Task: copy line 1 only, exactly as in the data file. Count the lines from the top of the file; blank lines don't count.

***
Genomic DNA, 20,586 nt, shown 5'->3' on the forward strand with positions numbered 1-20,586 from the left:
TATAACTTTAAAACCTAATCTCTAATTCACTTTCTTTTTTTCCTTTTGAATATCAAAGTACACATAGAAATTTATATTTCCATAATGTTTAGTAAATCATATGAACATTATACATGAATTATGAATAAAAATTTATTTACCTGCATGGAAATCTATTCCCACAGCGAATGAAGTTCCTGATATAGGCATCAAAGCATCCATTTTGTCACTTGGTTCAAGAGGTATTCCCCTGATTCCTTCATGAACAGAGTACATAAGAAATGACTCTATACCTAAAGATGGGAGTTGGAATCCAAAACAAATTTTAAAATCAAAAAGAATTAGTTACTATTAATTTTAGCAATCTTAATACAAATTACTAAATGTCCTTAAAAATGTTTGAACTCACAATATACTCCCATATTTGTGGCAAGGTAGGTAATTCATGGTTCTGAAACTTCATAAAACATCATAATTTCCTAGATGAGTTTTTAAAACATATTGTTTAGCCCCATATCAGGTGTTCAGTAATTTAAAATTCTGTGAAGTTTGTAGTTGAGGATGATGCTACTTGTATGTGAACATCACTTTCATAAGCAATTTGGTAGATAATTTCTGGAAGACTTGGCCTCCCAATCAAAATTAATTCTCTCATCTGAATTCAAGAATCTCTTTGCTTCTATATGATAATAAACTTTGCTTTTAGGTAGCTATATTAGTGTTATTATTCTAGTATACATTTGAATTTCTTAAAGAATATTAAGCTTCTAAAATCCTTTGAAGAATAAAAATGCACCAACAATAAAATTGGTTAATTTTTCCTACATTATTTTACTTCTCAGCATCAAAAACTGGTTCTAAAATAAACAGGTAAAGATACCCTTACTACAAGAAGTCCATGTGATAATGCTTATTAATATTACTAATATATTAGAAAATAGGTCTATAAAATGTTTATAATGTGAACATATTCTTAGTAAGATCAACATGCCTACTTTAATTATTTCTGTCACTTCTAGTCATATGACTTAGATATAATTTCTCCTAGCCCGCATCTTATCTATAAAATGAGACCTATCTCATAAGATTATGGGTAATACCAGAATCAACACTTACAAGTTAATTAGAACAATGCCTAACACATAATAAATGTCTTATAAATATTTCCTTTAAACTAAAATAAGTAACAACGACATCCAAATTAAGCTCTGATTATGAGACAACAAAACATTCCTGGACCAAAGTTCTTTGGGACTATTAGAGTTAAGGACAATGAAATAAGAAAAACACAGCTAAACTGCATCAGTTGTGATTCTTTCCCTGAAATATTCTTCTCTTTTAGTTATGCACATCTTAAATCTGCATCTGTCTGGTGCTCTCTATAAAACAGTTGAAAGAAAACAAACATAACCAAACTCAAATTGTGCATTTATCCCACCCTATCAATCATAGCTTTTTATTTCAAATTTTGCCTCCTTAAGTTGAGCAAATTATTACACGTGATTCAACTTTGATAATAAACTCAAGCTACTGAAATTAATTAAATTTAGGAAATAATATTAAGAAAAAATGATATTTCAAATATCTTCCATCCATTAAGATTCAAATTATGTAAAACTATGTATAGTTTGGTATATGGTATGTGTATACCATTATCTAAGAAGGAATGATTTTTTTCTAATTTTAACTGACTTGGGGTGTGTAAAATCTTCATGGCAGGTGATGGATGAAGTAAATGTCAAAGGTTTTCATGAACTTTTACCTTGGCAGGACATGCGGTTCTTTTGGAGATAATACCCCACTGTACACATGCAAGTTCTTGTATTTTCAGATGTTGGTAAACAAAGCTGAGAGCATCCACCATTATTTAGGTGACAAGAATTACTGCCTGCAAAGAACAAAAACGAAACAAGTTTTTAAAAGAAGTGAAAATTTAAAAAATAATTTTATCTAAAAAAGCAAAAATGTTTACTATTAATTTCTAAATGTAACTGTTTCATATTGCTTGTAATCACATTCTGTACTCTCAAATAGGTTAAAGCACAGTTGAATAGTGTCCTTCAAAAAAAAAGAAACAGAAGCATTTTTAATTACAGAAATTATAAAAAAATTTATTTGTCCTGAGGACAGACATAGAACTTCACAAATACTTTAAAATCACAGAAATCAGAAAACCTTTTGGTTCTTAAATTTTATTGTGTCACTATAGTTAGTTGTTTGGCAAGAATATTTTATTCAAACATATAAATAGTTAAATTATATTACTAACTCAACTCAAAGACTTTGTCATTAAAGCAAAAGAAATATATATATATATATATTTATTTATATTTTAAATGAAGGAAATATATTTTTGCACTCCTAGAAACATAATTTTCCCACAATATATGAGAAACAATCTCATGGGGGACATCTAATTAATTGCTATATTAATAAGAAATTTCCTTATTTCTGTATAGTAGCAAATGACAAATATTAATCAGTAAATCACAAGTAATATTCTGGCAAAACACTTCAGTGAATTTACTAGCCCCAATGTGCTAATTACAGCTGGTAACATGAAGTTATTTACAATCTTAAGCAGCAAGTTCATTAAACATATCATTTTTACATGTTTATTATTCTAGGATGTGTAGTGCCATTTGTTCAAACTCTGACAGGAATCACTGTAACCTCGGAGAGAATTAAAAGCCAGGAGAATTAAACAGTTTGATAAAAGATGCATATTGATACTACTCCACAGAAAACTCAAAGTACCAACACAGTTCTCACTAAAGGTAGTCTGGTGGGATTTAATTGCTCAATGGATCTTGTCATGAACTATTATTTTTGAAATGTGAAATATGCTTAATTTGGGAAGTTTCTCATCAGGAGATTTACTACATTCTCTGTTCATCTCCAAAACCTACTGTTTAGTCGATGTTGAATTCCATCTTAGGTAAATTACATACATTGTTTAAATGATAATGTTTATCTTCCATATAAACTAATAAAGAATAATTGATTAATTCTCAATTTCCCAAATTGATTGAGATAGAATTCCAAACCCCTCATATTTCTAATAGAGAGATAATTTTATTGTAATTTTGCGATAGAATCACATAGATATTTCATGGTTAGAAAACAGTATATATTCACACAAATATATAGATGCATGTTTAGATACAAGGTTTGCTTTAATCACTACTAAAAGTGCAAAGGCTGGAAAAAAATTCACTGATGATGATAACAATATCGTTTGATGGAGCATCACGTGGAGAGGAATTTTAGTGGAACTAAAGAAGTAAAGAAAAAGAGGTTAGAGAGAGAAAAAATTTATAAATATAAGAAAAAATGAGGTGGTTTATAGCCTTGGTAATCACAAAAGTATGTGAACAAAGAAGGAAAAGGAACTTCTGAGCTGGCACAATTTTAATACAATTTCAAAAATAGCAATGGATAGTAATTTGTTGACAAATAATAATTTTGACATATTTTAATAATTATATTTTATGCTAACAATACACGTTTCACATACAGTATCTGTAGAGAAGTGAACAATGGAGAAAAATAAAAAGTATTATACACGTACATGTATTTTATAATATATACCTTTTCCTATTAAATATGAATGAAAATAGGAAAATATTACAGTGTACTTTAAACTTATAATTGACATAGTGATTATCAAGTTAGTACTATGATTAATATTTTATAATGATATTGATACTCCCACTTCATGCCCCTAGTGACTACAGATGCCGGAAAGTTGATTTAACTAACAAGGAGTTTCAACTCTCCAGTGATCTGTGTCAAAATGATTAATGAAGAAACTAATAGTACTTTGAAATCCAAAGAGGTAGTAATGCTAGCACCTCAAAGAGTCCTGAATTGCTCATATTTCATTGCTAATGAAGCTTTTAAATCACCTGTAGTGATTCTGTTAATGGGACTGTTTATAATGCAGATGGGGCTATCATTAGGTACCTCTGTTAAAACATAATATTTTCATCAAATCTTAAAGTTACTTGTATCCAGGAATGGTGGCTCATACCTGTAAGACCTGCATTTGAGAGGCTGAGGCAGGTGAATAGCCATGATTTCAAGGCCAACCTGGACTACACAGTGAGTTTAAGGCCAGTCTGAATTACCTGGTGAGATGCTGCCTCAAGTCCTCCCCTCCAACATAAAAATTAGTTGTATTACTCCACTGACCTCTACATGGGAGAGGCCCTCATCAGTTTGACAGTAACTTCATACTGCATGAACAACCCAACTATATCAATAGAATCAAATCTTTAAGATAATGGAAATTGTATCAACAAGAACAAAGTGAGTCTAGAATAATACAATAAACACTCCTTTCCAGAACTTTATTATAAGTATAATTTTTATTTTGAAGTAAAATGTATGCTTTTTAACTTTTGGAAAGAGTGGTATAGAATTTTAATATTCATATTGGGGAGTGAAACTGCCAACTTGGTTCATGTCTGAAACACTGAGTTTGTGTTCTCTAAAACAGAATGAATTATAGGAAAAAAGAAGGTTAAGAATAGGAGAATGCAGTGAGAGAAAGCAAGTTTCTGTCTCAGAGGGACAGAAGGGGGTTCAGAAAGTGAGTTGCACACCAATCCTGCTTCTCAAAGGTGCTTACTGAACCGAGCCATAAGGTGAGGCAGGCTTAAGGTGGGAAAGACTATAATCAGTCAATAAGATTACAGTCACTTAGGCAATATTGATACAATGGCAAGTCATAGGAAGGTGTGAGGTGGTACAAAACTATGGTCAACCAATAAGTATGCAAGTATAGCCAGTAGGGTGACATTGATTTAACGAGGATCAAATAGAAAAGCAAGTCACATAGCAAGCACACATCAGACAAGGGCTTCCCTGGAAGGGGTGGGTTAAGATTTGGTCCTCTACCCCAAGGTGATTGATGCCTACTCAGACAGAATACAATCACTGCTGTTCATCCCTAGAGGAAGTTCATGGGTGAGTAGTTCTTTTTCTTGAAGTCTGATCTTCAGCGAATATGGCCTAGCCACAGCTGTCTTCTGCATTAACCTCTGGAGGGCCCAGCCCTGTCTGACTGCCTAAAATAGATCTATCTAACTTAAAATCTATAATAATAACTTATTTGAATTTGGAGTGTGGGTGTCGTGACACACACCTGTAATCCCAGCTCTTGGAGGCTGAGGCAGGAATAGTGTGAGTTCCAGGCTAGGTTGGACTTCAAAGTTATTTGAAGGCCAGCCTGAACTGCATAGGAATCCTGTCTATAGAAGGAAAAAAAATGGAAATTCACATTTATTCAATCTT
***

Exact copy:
Genomic DNA, 20,586 nt, shown 5'->3' on the forward strand with positions numbered 1-20,586 from the left: